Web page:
We’ve arrived at a moment three years in the making, and a moment we won’t be in again for another five. It’s a moment that brings feelings of exhaustion for some critics, and great excitement for some fans. We find ourselves at the end of the second phase of Marvel Studios movies. To mark this occasion, I thought we’d take a moment and really look at where we are. Maybe that will inform where we are going – for better and for worse.
For the sake of clarity, I’m only concerning myself with what happens between the title cards. While the tags are fun, I won’t be thinking about them for the purposes of this post. Likewise for the rather nifty Marvel One Shots like “All Hail the King” and “Agent Carter”. Speaking of which, the TV Series this studio have spawned are also out-of-bounds, so there will be no consideration of Agent Carter, Agents of S.H.I.E.L.D., or my favorite thing Marvel has done so far – Daredevil.
If you ask me – and it’s my site so I’ll assume you are asking me – Phase Two can be divided into three groupings. The Great (THE WINTER SOLDIER and GUARDIANS OF THE GALAXY), The Good (IRON MAN 3), and The Okay-But-Could-Have-Been-Better (THE DARK WORLD, AGE OF ULTRON, ANT-MAN). What that means is that after sticking the landing so well in Phase One, Marvel Studios struggle to keep the nose up in Phase Two. How is that possible? How were things so much more difficult to control the second time around?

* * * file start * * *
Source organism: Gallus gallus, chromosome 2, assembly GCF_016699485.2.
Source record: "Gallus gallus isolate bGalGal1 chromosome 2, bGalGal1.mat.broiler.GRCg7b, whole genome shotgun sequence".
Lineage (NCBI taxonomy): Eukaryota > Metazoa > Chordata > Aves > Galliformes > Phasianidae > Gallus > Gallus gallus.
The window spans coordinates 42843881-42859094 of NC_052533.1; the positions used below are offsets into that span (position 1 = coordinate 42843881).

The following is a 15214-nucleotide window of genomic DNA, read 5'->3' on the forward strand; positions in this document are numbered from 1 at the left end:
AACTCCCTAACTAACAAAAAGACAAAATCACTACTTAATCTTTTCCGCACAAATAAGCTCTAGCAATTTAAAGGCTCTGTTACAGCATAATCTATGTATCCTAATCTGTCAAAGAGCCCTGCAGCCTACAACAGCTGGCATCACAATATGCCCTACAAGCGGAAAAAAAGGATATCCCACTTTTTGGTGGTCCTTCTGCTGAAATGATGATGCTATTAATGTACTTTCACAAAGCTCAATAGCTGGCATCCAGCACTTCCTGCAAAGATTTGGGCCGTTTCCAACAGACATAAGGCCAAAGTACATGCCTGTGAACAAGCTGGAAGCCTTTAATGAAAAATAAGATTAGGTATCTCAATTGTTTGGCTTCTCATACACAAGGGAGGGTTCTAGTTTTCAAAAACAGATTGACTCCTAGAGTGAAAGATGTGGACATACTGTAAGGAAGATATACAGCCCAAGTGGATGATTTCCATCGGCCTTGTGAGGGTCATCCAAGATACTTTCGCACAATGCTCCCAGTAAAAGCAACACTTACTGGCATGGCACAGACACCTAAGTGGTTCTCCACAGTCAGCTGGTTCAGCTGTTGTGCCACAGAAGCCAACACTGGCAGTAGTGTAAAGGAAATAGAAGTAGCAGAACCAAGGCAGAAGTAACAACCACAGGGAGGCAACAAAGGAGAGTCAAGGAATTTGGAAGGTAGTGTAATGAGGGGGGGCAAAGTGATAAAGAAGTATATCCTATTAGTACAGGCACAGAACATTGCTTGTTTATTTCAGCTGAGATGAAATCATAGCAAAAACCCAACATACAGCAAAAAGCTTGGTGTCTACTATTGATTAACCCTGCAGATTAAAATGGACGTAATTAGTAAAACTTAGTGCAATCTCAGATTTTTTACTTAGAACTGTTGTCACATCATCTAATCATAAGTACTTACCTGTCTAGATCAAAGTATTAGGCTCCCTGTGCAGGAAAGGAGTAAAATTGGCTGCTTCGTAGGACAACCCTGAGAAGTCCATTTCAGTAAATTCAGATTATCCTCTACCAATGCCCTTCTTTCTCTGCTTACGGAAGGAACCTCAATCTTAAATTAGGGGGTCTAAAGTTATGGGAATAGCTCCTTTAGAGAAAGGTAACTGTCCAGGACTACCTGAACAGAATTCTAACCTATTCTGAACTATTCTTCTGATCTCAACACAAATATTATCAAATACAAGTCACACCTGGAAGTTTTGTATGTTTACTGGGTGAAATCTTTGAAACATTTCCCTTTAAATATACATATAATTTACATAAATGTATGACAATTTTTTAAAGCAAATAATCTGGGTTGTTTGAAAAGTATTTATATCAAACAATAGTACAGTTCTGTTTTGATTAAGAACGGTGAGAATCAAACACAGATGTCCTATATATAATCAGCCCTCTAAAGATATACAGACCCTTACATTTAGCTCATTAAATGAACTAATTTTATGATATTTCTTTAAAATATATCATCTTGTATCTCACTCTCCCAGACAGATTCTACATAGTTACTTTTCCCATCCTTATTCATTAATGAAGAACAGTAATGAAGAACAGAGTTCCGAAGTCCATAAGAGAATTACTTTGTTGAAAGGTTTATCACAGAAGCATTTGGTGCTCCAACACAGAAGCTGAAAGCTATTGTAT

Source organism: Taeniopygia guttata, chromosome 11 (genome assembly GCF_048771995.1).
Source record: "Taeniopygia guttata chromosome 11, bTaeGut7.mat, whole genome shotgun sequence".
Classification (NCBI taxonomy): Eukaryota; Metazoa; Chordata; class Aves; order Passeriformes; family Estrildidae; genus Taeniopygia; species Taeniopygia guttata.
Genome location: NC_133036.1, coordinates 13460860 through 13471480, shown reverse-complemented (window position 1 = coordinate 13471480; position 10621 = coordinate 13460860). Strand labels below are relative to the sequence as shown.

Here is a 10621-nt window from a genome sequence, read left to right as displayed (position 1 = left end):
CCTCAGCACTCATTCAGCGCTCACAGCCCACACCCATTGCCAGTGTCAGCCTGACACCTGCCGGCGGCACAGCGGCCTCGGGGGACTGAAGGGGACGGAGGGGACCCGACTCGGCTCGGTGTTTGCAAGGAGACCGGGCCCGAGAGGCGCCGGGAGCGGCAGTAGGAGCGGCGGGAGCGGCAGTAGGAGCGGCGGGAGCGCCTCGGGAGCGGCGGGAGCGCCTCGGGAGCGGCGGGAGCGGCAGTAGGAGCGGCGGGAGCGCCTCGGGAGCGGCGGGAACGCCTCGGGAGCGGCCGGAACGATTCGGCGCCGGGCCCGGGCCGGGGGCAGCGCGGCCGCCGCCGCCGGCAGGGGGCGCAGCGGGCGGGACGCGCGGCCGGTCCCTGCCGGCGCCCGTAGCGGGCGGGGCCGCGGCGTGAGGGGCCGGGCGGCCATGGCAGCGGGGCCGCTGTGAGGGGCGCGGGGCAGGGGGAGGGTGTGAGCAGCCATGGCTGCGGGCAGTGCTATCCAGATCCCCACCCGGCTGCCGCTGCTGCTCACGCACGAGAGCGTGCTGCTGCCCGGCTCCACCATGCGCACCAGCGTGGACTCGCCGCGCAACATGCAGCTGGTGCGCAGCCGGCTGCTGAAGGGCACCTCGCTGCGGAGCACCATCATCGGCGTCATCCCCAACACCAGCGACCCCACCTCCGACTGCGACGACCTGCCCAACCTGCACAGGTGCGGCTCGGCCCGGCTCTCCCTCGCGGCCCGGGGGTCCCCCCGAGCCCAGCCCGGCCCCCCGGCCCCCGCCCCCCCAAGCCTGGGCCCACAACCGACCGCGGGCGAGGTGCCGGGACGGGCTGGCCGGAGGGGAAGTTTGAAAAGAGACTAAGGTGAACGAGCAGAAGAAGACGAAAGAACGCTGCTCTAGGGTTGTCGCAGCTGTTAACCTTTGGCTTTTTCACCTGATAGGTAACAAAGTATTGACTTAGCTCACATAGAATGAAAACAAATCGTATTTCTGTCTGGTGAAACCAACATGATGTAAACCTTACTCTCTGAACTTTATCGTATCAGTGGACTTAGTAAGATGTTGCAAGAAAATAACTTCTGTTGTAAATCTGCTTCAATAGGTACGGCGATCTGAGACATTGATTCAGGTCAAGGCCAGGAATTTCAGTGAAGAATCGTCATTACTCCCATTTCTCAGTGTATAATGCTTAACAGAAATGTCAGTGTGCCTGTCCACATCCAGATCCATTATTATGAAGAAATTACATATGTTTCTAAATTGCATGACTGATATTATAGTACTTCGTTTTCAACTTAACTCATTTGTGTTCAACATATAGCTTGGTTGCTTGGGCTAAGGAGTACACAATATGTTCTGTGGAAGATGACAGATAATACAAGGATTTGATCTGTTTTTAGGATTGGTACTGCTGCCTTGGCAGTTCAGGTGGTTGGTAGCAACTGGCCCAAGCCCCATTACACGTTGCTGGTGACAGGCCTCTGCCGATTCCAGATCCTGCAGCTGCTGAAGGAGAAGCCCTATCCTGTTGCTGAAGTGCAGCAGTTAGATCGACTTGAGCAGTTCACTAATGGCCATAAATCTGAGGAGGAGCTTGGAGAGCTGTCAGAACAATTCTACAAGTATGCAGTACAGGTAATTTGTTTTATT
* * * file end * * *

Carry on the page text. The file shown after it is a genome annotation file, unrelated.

One thought is that these films aren’t really meant to tell one long story, and that the ultimate goal of each film is only to get you stoked for the next film. I don’t believe this to be true. While it’s plain to see that there are indeed some bread crumbs being dropped on the path, most of what is happening is in service of the individual story…and those individual stories have a few more commonalities than meet the eye.